Projects to date: 1
first project: 2021
In the summer of 2021, my partner and I visited the Muskoka lakes area of Ontario. The beautiful landscape of this region is unlike anywhere else. This year it was hard not to notice the mass excess of dead pine needles all over the ground due to a bloom of Gypsy Moths (Lymantria dispar dispar), an invasive species to North America, feeding on the trees above. According to the Ontario Ministry of Forests "defoliation caused by the moths in Ontario increased from 586,385 hectares in 2020 to almost 1.8 million hectares in 2021."
A highlighted section of the Muskoka region.
Various mixtures and tests were done to fine the mixture that would use the most dead pine needles in comparison to the other elements. In some, the mixture created a very hard and brittle substance while in others it was too soft and flimsy. When a middle ground was found, the mixture could be packed in moulds and has the ability to take screws and nails like wood when fully dry.
As the material dries and hardens, the excess water is evaporated. The colour, texture and shape change slightly as it takes its final form. In this animation, you can see the material states at 1min, 1 hour, 1 day, and 1 week from demoulding. →
Andrew Black - Hypnopompia
Material Innovation, and Design
MATERIAL 01: dropped pine needles
MATERIAL 02: Pine resin
MATERIAL 03: starch
MATERIAL 04: white vinegar
Project Code: pn01
Hypnopompia was both an exploration in material development and a collaboration with a musicians music and life story.
In early 2021 I had a conversation with musician Andrew Black to talk about his influences and story. It was evident from this conversation that his upbringing amongst the giant pines of the pacific northwest was very important, and creating something out of the natural waste produced from these trees was the direction to go in.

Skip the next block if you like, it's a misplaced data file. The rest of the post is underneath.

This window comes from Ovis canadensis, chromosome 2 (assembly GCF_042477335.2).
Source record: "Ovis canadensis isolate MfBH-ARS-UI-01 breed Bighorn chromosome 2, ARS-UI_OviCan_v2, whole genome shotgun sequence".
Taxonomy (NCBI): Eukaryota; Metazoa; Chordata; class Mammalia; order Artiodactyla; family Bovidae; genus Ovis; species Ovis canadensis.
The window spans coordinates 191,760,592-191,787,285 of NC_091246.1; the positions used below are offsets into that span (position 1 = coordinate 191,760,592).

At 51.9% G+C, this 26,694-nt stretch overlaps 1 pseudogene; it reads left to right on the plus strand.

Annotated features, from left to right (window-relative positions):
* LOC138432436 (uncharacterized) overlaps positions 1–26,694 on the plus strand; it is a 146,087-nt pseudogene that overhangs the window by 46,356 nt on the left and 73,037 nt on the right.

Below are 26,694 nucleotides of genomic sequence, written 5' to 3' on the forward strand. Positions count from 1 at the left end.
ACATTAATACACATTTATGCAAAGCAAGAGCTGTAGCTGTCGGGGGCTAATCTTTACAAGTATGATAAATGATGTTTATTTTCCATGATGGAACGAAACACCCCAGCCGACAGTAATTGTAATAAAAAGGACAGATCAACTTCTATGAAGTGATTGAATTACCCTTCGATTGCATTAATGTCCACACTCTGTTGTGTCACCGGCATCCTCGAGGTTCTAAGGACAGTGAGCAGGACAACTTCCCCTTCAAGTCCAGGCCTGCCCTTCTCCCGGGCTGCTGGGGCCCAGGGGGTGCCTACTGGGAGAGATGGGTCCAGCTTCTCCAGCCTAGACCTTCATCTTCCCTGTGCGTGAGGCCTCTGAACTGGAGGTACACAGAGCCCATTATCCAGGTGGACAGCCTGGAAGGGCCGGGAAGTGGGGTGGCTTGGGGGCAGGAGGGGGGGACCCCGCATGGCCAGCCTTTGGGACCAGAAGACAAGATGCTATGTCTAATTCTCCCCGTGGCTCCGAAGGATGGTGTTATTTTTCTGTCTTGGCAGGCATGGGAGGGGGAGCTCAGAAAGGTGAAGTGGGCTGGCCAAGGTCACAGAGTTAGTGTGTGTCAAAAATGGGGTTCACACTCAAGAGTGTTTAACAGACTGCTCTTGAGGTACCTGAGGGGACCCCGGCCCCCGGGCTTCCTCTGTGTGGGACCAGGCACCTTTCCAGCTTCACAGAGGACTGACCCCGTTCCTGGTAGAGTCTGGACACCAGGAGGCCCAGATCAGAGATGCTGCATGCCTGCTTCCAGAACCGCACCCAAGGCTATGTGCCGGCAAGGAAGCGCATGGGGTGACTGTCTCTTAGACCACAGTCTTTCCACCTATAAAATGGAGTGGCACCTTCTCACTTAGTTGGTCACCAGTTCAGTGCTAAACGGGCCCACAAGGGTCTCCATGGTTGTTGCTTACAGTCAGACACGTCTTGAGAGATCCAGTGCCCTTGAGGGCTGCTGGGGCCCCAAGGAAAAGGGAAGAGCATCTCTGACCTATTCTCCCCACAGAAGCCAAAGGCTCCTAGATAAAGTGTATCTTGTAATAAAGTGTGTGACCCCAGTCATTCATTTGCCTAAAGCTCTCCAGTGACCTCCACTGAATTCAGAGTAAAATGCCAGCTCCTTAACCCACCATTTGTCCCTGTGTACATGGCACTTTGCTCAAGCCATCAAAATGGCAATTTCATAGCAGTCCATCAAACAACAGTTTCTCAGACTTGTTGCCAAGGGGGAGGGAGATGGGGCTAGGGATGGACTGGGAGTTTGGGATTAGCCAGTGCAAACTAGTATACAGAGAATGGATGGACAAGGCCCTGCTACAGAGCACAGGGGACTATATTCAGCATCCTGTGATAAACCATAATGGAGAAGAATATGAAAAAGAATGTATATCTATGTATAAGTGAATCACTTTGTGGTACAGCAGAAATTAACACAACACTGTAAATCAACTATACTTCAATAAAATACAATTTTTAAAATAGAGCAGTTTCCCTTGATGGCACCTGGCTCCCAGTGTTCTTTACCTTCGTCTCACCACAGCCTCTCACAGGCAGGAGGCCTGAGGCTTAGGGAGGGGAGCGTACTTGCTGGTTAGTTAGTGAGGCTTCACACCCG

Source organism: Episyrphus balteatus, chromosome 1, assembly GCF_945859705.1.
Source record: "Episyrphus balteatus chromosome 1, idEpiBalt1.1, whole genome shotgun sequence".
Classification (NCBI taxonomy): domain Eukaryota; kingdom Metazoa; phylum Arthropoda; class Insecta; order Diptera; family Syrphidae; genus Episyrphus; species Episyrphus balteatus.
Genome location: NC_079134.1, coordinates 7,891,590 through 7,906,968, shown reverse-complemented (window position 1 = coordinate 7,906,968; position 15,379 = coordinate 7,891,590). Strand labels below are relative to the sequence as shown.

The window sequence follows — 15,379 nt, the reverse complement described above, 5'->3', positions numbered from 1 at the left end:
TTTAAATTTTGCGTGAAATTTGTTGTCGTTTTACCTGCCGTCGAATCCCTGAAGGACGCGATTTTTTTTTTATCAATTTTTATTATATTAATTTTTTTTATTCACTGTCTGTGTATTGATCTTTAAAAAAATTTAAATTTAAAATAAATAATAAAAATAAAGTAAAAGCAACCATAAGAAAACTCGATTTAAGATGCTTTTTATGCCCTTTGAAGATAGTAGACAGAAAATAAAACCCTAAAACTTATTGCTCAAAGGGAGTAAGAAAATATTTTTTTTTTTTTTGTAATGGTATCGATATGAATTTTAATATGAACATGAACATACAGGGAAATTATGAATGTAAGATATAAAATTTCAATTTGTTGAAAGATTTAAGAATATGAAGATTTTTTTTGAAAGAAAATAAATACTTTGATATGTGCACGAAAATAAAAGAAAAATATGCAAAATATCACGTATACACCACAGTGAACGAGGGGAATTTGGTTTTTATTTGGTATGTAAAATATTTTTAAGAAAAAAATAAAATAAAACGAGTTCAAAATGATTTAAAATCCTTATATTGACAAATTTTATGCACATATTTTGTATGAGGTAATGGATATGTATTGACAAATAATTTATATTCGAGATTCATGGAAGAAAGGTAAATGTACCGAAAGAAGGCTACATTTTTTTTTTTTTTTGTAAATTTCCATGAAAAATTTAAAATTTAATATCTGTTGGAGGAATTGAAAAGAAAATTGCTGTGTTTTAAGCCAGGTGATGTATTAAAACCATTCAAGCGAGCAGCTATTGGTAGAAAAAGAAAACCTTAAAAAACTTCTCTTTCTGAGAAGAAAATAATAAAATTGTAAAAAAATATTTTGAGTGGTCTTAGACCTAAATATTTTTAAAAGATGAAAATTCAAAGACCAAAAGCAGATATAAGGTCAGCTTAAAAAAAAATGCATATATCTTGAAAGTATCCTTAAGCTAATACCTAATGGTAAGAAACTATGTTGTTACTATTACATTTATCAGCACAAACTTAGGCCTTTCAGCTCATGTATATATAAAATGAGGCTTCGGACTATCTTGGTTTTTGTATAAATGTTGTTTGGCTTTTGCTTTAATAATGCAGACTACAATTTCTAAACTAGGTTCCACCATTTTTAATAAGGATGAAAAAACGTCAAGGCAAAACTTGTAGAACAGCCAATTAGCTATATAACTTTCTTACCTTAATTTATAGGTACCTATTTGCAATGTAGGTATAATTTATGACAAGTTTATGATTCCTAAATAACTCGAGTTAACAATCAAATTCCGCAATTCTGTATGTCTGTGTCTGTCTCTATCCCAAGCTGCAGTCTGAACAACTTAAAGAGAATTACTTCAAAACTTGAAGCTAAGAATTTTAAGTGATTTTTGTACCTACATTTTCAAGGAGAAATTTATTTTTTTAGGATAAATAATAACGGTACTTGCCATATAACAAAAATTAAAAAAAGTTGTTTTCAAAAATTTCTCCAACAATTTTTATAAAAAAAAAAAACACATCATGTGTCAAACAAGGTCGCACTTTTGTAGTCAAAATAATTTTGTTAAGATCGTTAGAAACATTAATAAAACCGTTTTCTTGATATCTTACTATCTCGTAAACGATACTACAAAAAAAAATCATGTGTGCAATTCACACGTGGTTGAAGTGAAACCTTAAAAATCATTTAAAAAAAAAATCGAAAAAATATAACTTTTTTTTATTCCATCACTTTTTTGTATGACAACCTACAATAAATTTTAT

On the other side of the continent, a place that I grew up adventuring in the summers, also happened to be covered by these similar types coniferous trees.
In the summer of 2021, on trips to the Muskoka and Algonquin regions of Ontario, it was clear that there was an abundance of dropped pine needles compared to past years. These needles were collected and became the base of these sculptures.
"I was nearly finished writing this album in October of this year when a good friend of mine suddenly passed away. I took some time away from working on the songs to grieve and when I returned to them they no longer felt right. I tore most of the songs apart and reconstructed them with sounds and chord progressions that I felt more accurately conveyed how I was feeling at that point.
I find a lot of my inspiration comes from the environment of my home in Oregon. This album is special to me, it is a memorial to a friend that I’ll miss forever.”
- Andrew Black